Constrain Z positions of atoms in rigid graphene

Hello LAMMPS users, I am using windows 30 july 2021. I want to pull a graphene out of epoxy. I am interested in finding change in potential energy with respect to pull-out distance in x direction. Accordingly, boundary conditions are m p m for x,y and z direction.

Before pulling out graphene, I equilibrated structure at 0.01 K.

Top layer of epoxy in Z direction 10 A is kept fixed out of 55A epoxy by not time integrating and named as group polymerfix. Rest of epoxy molecules is assigned group as polymermov.

In case of a graphene, I have assigned a group named as pullatoms for first row of a graphene and kept stationary by not time integrating, and rest graphene atoms are assigned to a group named as rigidgraphene. I do not want movement of graphene atoms in z direction. Therefore, I used command velocity and setforce.

Command used as

velocity rigidgraphene set NULL NULL 0.0

fix fzrigidgraphene rigidgraphene setforce NULL NULL 0.0

fix 2 polymermov nvt temp 1E-8 1E-8 100

fix 3 rigidgraphene rigid/nvt single temp 0.1 0.1 100

I observed in trajectory that atoms of graphene in z direction are in the same direction as z positions are in initial data file. Z positions of atoms only varied by 10.34 to 10.36 A.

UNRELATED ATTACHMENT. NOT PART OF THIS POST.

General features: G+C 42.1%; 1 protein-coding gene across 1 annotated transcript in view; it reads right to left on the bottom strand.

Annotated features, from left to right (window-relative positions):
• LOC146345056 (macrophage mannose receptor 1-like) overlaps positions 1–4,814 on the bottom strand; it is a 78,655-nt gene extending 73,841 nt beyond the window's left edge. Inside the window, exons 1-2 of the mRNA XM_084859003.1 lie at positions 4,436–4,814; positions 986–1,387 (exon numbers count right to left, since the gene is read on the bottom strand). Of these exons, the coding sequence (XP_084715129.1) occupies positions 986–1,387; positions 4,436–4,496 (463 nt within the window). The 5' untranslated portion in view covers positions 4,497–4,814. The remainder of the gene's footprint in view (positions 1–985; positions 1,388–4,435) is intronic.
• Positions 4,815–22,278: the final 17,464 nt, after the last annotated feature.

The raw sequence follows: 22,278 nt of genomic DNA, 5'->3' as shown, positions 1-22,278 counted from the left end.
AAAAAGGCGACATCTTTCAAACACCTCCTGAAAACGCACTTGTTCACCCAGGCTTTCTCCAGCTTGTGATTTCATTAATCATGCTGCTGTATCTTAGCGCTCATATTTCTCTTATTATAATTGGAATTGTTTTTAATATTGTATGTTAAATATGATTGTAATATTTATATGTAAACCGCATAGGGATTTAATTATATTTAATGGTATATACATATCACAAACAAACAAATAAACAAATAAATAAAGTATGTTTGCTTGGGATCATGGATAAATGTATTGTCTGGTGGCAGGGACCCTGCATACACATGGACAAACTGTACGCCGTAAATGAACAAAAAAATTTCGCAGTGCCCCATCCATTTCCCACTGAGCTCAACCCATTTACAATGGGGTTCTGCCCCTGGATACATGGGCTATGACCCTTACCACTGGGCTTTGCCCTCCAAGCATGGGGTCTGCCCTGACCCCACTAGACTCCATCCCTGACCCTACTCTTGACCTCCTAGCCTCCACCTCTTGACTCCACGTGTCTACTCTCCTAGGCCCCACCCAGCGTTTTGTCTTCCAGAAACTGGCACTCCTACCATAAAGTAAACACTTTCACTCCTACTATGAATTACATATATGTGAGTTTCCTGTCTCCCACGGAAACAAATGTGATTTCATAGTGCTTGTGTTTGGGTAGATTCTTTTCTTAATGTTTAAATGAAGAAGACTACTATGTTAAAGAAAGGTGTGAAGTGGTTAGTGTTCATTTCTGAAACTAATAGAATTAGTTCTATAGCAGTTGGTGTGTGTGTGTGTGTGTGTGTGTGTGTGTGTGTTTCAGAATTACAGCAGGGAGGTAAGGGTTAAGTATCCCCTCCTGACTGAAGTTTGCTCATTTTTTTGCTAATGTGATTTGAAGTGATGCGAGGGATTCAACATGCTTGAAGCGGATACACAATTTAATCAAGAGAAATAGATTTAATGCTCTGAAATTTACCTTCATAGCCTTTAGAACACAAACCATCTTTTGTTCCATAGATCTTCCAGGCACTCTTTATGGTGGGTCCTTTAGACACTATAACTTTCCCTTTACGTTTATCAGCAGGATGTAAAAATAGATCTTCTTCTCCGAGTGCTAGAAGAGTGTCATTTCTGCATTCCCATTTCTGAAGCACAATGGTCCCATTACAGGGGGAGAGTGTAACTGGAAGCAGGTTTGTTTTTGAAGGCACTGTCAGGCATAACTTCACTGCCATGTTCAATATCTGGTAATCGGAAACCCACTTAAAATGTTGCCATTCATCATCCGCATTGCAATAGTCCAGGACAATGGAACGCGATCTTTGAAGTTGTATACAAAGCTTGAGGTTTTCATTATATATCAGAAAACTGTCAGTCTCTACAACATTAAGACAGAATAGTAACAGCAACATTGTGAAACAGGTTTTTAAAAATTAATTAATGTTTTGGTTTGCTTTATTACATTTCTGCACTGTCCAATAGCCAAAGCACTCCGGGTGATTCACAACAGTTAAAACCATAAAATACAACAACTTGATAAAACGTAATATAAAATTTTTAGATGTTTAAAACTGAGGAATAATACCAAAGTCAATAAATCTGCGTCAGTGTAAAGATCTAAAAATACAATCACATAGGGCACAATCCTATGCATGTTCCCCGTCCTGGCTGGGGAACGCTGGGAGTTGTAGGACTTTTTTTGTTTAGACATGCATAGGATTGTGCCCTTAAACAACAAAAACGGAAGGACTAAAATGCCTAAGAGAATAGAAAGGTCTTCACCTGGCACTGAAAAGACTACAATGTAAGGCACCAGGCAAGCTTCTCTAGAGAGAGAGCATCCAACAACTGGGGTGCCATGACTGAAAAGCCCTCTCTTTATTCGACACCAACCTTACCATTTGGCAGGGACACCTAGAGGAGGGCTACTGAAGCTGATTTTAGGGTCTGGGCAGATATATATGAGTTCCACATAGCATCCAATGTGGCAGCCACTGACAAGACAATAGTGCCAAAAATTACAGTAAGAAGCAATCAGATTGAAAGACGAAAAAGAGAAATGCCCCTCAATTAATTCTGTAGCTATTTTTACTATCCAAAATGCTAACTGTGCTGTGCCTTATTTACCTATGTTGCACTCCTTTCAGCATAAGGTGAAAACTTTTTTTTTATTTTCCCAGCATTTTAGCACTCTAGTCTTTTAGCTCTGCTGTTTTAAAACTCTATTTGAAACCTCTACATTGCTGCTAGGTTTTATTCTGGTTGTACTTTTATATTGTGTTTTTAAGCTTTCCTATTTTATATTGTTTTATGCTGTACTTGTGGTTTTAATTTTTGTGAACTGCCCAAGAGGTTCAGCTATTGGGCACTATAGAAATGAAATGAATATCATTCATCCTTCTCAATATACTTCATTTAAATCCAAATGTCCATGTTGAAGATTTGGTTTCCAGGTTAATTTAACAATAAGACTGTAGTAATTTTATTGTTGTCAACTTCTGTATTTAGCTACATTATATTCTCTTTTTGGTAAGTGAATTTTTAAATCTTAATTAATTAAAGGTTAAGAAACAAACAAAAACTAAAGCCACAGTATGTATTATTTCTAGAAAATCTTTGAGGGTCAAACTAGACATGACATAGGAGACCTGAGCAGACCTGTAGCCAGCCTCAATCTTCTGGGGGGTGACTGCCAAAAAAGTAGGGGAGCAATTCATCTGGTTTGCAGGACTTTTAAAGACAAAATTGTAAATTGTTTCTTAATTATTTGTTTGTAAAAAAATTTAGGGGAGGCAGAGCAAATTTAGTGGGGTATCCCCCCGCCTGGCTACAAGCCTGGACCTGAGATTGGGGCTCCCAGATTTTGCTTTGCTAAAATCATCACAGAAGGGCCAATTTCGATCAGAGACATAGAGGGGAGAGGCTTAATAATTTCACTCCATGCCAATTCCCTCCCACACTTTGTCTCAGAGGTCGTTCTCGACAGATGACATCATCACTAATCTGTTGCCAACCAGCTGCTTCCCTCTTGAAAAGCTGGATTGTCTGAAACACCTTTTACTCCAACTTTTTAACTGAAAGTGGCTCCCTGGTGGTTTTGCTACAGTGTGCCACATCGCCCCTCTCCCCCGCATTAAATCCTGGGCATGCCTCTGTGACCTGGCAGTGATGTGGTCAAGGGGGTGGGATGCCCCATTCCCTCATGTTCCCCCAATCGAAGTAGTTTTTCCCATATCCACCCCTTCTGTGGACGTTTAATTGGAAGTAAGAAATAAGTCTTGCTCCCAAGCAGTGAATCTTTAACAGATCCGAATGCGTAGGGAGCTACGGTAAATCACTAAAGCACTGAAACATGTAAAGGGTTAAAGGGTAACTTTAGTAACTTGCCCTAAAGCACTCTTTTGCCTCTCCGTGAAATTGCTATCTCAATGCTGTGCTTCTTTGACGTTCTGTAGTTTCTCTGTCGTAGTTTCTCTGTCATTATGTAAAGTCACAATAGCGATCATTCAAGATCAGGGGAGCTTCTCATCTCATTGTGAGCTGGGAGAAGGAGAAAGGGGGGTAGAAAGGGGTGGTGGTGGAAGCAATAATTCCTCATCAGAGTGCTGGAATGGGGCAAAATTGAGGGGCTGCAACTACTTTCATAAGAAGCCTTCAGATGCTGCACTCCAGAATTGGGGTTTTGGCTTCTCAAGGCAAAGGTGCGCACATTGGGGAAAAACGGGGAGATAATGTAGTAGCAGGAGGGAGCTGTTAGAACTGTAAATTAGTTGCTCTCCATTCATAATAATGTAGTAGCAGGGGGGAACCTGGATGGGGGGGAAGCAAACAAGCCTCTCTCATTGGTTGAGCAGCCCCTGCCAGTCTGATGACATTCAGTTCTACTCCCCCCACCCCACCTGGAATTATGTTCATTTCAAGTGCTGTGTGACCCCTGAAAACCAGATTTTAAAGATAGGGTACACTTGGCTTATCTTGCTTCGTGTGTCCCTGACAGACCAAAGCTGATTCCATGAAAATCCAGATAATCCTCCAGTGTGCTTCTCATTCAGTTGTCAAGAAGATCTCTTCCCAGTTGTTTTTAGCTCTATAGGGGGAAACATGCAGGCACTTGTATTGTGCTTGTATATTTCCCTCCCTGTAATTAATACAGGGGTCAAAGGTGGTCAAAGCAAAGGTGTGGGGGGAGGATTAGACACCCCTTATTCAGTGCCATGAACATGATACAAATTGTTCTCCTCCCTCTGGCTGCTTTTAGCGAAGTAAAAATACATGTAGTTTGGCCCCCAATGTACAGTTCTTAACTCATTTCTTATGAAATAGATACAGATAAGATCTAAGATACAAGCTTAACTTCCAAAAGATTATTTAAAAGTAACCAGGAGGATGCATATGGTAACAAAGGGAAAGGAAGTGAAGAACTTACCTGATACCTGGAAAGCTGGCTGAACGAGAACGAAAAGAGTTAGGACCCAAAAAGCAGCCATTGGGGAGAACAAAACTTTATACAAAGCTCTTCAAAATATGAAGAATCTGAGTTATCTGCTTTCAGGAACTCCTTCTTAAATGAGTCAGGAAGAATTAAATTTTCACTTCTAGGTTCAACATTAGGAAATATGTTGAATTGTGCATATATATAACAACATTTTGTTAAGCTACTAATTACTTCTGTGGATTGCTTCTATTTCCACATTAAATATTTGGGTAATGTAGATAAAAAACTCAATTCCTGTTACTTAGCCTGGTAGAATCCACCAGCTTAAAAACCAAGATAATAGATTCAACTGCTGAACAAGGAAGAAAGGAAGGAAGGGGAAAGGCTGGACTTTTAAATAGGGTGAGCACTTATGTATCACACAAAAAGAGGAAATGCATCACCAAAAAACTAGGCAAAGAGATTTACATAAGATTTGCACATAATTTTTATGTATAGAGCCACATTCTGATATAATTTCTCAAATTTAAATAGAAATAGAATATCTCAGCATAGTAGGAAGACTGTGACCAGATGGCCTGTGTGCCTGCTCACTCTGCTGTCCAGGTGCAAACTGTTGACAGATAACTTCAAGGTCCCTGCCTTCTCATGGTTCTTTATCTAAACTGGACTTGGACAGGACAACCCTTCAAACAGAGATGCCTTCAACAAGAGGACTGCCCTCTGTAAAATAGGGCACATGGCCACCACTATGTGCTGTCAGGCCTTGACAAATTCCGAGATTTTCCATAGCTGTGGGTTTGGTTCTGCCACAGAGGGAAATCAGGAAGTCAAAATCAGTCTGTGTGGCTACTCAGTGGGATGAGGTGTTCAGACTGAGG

But when I used same script for functionalized graphene. I am observing up and down movement in functionalized graphene as shown in Fig. below. How can I make rigidgraphene such as its Z positions doe not change.

Thank you,

I suspect you would be better off using fix aveforce. But if you want your functionalized graphene to not move, why not … not integrate it at all? (That is, do you want it rigid, or immobile?)

1 Like


A solution that is common to free energy method (which I assume you are doing?) is to fix the (average) position of the graphene using an additional harmonic potential using fix spring.

Of course there is also always the possibility to just exclude the graphene from any fix that update the atom positions, and in that case it is not gonna move in any directions.


1 Like

Thank you, @srtee and @simongravelle for your suggestions. Not integrating the atoms can be a good option here.